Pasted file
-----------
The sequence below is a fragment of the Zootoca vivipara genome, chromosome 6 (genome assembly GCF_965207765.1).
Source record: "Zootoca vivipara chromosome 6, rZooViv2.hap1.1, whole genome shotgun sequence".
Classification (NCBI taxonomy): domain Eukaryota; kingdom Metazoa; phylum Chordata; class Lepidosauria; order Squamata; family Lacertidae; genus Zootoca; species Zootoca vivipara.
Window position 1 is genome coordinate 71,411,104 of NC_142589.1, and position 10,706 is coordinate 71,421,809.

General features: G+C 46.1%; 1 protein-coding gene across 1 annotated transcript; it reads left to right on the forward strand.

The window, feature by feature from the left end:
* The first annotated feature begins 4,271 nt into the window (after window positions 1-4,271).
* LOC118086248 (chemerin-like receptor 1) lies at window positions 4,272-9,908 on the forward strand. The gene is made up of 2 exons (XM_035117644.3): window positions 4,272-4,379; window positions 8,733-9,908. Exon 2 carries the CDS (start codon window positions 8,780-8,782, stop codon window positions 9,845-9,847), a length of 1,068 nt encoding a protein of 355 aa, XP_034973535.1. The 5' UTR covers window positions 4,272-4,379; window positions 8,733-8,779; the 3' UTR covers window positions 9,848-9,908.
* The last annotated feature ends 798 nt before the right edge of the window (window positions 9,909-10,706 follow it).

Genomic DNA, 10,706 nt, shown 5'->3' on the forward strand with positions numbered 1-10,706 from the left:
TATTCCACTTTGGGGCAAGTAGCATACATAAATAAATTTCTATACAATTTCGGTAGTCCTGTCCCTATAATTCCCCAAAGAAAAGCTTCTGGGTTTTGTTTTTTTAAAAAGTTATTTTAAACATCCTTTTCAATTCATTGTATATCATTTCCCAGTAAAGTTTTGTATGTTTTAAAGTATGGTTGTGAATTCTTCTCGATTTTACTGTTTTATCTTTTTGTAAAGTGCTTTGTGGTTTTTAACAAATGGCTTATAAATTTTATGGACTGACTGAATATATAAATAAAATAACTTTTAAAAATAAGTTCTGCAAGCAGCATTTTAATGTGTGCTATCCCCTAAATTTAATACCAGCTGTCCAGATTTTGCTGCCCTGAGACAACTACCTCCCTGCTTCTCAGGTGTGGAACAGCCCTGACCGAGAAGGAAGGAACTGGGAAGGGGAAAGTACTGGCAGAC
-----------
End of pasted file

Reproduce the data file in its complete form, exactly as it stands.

The sequence below is a fragment of the Zootoca vivipara genome, chromosome 6 (genome assembly GCF_965207765.1).
Source record: "Zootoca vivipara chromosome 6, rZooViv2.hap1.1, whole genome shotgun sequence".
Classification (NCBI taxonomy): domain Eukaryota; kingdom Metazoa; phylum Chordata; class Lepidosauria; order Squamata; family Lacertidae; genus Zootoca; species Zootoca vivipara.
Window position 1 is genome coordinate 71,411,104 of NC_142589.1, and position 10,706 is coordinate 71,421,809.

General features: G+C 46.1%; 1 protein-coding gene across 1 annotated transcript; it reads left to right on the forward strand.

The window, feature by feature from the left end:
* The first annotated feature begins 4,271 nt into the window (after window positions 1-4,271).
* LOC118086248 (chemerin-like receptor 1) lies at window positions 4,272-9,908 on the forward strand. The gene is made up of 2 exons (XM_035117644.3): window positions 4,272-4,379; window positions 8,733-9,908. Exon 2 carries the CDS (start codon window positions 8,780-8,782, stop codon window positions 9,845-9,847), a length of 1,068 nt encoding a protein of 355 aa, XP_034973535.1. The 5' UTR covers window positions 4,272-4,379; window positions 8,733-8,779; the 3' UTR covers window positions 9,848-9,908.
* The last annotated feature ends 798 nt before the right edge of the window (window positions 9,909-10,706 follow it).

Genomic DNA, 10,706 nt, shown 5'->3' on the forward strand with positions numbered 1-10,706 from the left:
TATTCCACTTTGGGGCAAGTAGCATACATAAATAAATTTCTATACAATTTCGGTAGTCCTGTCCCTATAATTCCCCAAAGAAAAGCTTCTGGGTTTTGTTTTTTTAAAAAGTTATTTTAAACATCCTTTTCAATTCATTGTATATCATTTCCCAGTAAAGTTTTGTATGTTTTAAAGTATGGTTGTGAATTCTTCTCGATTTTACTGTTTTATCTTTTTGTAAAGTGCTTTGTGGTTTTTAACAAATGGCTTATAAATTTTATGGACTGACTGAATATATAAATAAAATAACTTTTAAAAATAAGTTCTGCAAGCAGCATTTTAATGTGTGCTATCCCCTAAATTTAATACCAGCTGTCCAGATTTTGCTGCCCTGAGACAACTACCTCCCTGCTTCTCAGGTGTGGAACAGCCCTGACCGAGAAGGAAGGAACTGGGAAGGGGAAAGTACTGGCAGAC